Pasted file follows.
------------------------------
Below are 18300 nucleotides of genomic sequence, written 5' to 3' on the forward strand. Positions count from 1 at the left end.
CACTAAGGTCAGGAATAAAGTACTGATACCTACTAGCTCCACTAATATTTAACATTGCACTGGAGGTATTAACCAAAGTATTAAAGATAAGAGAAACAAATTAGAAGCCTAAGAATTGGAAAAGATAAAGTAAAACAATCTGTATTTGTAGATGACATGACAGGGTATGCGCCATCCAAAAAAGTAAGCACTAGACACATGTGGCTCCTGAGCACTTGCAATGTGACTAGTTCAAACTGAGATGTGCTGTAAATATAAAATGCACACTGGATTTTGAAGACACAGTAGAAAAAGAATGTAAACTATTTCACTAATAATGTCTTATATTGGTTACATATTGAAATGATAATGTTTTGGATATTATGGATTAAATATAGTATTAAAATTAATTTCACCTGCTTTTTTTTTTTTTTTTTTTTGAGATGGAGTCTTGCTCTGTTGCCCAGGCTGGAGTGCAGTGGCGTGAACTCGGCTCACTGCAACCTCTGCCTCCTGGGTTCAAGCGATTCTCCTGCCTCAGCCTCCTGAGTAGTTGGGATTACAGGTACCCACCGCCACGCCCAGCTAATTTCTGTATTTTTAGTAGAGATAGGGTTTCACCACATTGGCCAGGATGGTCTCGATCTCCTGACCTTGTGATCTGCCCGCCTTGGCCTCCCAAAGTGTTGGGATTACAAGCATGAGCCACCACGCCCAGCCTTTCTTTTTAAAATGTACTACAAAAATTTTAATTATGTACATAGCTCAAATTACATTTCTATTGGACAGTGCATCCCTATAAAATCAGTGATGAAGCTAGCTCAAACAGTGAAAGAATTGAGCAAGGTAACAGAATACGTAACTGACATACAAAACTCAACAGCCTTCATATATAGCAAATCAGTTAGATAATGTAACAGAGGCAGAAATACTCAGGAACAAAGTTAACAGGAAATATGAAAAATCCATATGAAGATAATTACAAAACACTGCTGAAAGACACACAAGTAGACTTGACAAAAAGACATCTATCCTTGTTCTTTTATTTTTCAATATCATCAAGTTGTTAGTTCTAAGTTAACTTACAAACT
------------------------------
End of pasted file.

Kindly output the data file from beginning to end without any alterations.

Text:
Below are 18300 nucleotides of genomic sequence, written 5' to 3' on the forward strand. Positions count from 1 at the left end.
CACTAAGGTCAGGAATAAAGTACTGATACCTACTAGCTCCACTAATATTTAACATTGCACTGGAGGTATTAACCAAAGTATTAAAGATAAGAGAAACAAATTAGAAGCCTAAGAATTGGAAAAGATAAAGTAAAACAATCTGTATTTGTAGATGACATGACAGGGTATGCGCCATCCAAAAAAGTAAGCACTAGACACATGTGGCTCCTGAGCACTTGCAATGTGACTAGTTCAAACTGAGATGTGCTGTAAATATAAAATGCACACTGGATTTTGAAGACACAGTAGAAAAAGAATGTAAACTATTTCACTAATAATGTCTTATATTGGTTACATATTGAAATGATAATGTTTTGGATATTATGGATTAAATATAGTATTAAAATTAATTTCACCTGCTTTTTTTTTTTTTTTTTTTTGAGATGGAGTCTTGCTCTGTTGCCCAGGCTGGAGTGCAGTGGCGTGAACTCGGCTCACTGCAACCTCTGCCTCCTGGGTTCAAGCGATTCTCCTGCCTCAGCCTCCTGAGTAGTTGGGATTACAGGTACCCACCGCCACGCCCAGCTAATTTCTGTATTTTTAGTAGAGATAGGGTTTCACCACATTGGCCAGGATGGTCTCGATCTCCTGACCTTGTGATCTGCCCGCCTTGGCCTCCCAAAGTGTTGGGATTACAAGCATGAGCCACCACGCCCAGCCTTTCTTTTTAAAATGTACTACAAAAATTTTAATTATGTACATAGCTCAAATTACATTTCTATTGGACAGTGCATCCCTATAAAATCAGTGATGAAGCTAGCTCAAACAGTGAAAGAATTGAGCAAGGTAACAGAATACGTAACTGACATACAAAACTCAACAGCCTTCATATATAGCAAATCAGTTAGATAATGTAACAGAGGCAGAAATACTCAGGAACAAAGTTAACAGGAAATATGAAAAATCCATATGAAGATAATTACAAAACACTGCTGAAAGACACACAAGTAGACTTGACAAAAAGACATCTATCCTTGTTCTTTTATTTTTCAATATCATCAAGTTGTTAGTTCTAAGTTAACTTACAAACT